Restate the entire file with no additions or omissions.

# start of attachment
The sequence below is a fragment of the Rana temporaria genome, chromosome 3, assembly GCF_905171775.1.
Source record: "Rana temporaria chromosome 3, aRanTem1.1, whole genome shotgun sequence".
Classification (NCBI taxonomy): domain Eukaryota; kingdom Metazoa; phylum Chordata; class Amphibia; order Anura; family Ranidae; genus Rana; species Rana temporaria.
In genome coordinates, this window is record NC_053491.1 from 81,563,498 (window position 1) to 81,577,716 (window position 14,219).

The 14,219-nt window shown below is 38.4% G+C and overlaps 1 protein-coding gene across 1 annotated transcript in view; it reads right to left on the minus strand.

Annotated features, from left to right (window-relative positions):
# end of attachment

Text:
The sequence below is a fragment of the Rana temporaria genome, chromosome 3, assembly GCF_905171775.1.
Source record: "Rana temporaria chromosome 3, aRanTem1.1, whole genome shotgun sequence".
Classification (NCBI taxonomy): domain Eukaryota; kingdom Metazoa; phylum Chordata; class Amphibia; order Anura; family Ranidae; genus Rana; species Rana temporaria.
In genome coordinates, this window is record NC_053491.1 from 81,563,498 (window position 1) to 81,577,716 (window position 14,219).

The 14,219-nt window shown below is 38.4% G+C and overlaps 1 protein-coding gene across 1 annotated transcript in view; it reads right to left on the minus strand.

Annotated features, from left to right (window-relative positions):